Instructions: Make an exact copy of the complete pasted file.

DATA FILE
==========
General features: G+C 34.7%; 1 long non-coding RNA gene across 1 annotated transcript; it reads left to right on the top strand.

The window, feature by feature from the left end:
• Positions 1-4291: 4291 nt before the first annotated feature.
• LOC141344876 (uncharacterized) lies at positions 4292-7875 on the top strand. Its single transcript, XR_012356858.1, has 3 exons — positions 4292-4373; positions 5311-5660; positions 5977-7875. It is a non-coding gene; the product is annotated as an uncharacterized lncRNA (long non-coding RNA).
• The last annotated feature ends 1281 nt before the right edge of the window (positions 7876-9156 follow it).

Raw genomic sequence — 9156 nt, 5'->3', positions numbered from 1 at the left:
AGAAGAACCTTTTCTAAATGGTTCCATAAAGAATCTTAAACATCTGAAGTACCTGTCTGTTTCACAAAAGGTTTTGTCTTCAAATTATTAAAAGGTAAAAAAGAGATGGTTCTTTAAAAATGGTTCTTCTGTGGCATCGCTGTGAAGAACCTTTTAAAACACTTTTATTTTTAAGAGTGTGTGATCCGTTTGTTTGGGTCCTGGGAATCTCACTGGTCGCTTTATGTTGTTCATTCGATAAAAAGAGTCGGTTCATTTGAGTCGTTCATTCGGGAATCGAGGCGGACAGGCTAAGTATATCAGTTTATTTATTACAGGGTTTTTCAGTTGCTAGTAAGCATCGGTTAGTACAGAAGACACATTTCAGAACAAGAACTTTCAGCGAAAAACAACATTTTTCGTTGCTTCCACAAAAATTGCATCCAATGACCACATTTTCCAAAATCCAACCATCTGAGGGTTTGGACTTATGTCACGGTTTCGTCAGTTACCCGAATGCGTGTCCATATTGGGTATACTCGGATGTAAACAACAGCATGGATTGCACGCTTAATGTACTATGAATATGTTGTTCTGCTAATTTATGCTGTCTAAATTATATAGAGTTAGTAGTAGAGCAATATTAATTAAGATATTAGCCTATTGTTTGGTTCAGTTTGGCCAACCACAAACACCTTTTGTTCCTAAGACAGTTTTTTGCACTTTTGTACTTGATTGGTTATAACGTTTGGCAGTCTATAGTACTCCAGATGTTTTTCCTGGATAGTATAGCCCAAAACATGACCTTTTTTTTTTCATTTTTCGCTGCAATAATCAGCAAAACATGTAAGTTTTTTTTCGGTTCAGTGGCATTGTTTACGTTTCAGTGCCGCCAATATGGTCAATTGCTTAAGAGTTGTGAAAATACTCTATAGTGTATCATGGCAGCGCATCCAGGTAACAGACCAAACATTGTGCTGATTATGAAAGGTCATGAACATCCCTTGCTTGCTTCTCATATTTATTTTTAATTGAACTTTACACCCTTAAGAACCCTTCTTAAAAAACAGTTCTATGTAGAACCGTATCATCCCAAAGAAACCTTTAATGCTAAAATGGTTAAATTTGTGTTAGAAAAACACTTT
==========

General features: G+C 34.7%; 1 long non-coding RNA gene across 1 annotated transcript; it reads left to right on the top strand.

The window, feature by feature from the left end:
• Positions 1-4291: 4291 nt before the first annotated feature.
• LOC141344876 (uncharacterized) lies at positions 4292-7875 on the top strand. Its single transcript, XR_012356858.1, has 3 exons — positions 4292-4373; positions 5311-5660; positions 5977-7875. It is a non-coding gene; the product is annotated as an uncharacterized lncRNA (long non-coding RNA).
• The last annotated feature ends 1281 nt before the right edge of the window (positions 7876-9156 follow it).

Raw genomic sequence — 9156 nt, 5'->3', positions numbered from 1 at the left:
AGAAGAACCTTTTCTAAATGGTTCCATAAAGAATCTTAAACATCTGAAGTACCTGTCTGTTTCACAAAAGGTTTTGTCTTCAAATTATTAAAAGGTAAAAAAGAGATGGTTCTTTAAAAATGGTTCTTCTGTGGCATCGCTGTGAAGAACCTTTTAAAACACTTTTATTTTTAAGAGTGTGTGATCCGTTTGTTTGGGTCCTGGGAATCTCACTGGTCGCTTTATGTTGTTCATTCGATAAAAAGAGTCGGTTCATTTGAGTCGTTCATTCGGGAATCGAGGCGGACAGGCTAAGTATATCAGTTTATTTATTACAGGGTTTTTCAGTTGCTAGTAAGCATCGGTTAGTACAGAAGACACATTTCAGAACAAGAACTTTCAGCGAAAAACAACATTTTTCGTTGCTTCCACAAAAATTGCATCCAATGACCACATTTTCCAAAATCCAACCATCTGAGGGTTTGGACTTATGTCACGGTTTCGTCAGTTACCCGAATGCGTGTCCATATTGGGTATACTCGGATGTAAACAACAGCATGGATTGCACGCTTAATGTACTATGAATATGTTGTTCTGCTAATTTATGCTGTCTAAATTATATAGAGTTAGTAGTAGAGCAATATTAATTAAGATATTAGCCTATTGTTTGGTTCAGTTTGGCCAACCACAAACACCTTTTGTTCCTAAGACAGTTTTTTGCACTTTTGTACTTGATTGGTTATAACGTTTGGCAGTCTATAGTACTCCAGATGTTTTTCCTGGATAGTATAGCCCAAAACATGACCTTTTTTTTTTCATTTTTCGCTGCAATAATCAGCAAAACATGTAAGTTTTTTTTCGGTTCAGTGGCATTGTTTACGTTTCAGTGCCGCCAATATGGTCAATTGCTTAAGAGTTGTGAAAATACTCTATAGTGTATCATGGCAGCGCATCCAGGTAACAGACCAAACATTGTGCTGATTATGAAAGGTCATGAACATCCCTTGCTTGCTTCTCATATTTATTTTTAATTGAACTTTACACCCTTAAGAACCCTTCTTAAAAAACAGTTCTATGTAGAACCGTATCATCCCAAAGAAACCTTTAATGCTAAAATGGTTAAATTTGTGTTAGAAAAACACTTT